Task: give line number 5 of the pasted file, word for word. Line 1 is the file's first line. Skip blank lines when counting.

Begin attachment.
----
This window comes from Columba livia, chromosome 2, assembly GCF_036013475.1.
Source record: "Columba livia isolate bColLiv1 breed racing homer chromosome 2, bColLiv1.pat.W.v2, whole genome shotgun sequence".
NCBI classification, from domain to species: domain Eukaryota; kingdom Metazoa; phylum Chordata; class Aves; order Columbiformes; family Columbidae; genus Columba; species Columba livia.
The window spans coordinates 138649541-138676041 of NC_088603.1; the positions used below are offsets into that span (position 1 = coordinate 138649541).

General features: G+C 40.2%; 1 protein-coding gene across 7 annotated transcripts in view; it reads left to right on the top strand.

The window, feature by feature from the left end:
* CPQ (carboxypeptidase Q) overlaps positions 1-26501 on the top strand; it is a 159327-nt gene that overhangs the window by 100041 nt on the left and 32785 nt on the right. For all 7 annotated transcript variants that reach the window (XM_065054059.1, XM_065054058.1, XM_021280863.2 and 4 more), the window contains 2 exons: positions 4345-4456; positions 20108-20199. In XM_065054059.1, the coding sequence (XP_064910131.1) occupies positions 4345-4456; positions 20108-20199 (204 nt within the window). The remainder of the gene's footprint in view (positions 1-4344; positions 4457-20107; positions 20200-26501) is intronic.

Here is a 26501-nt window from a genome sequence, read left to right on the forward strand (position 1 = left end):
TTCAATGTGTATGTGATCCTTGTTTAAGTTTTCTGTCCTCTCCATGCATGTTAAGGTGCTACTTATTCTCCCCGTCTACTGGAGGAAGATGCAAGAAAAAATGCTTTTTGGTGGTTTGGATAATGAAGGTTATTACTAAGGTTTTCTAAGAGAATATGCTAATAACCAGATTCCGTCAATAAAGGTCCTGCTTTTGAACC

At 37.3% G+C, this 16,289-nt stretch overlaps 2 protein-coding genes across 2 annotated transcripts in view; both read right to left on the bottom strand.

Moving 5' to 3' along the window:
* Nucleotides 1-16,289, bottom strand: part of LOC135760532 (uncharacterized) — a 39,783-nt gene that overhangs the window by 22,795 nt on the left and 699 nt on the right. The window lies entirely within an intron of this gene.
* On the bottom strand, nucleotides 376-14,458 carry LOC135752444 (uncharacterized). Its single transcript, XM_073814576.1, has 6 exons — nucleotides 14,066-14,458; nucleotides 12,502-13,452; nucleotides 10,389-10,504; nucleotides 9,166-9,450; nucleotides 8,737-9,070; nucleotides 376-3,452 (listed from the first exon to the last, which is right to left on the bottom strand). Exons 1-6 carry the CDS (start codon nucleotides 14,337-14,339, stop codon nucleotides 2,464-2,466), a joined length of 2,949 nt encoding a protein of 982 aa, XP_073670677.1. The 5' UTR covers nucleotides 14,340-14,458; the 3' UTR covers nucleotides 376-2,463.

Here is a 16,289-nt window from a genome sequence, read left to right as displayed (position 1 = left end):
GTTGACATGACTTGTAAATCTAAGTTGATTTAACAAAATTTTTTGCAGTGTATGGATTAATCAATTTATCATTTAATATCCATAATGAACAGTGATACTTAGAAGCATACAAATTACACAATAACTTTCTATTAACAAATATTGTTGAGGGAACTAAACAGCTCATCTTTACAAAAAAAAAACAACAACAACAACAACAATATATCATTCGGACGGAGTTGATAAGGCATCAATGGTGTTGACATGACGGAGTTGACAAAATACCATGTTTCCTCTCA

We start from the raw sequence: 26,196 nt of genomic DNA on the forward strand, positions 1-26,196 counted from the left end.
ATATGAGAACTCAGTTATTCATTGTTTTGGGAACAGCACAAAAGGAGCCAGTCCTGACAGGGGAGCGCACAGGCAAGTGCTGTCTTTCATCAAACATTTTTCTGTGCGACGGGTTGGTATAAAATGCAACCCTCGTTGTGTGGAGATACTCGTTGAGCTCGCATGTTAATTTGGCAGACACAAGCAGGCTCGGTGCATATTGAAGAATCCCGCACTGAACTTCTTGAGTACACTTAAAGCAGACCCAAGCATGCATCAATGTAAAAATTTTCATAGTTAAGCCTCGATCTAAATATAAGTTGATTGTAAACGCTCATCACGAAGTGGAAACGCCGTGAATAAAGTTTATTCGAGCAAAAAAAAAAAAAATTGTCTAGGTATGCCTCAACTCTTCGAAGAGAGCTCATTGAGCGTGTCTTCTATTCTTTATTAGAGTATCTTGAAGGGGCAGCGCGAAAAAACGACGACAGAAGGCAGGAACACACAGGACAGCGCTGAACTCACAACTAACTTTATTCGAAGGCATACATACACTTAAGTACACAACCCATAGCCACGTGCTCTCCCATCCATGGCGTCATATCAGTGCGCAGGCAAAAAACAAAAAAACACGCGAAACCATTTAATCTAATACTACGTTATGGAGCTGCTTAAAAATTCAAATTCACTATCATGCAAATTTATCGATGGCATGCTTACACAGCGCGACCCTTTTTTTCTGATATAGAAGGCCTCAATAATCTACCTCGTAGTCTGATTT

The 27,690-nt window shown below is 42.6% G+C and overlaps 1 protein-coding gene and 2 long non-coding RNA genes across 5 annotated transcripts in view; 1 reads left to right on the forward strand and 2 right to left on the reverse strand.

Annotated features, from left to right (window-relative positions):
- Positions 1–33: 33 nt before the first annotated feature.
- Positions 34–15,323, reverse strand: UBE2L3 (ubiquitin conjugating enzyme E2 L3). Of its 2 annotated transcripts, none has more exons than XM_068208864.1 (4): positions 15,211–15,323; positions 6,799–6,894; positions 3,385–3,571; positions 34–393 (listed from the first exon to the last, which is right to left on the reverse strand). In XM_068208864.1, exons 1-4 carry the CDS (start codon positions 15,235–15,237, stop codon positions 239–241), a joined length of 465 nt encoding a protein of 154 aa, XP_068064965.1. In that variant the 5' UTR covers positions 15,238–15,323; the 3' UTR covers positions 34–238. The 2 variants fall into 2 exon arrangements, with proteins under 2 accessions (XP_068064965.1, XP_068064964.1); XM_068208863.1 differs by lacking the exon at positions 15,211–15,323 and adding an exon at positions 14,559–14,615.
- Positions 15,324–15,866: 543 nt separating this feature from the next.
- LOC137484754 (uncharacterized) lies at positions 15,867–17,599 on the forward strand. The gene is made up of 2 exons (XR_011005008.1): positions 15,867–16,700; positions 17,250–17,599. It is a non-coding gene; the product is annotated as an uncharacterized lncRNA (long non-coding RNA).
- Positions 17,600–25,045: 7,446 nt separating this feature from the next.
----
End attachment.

General features: G+C 40.2%; 1 protein-coding gene across 7 annotated transcripts in view; it reads left to right on the top strand.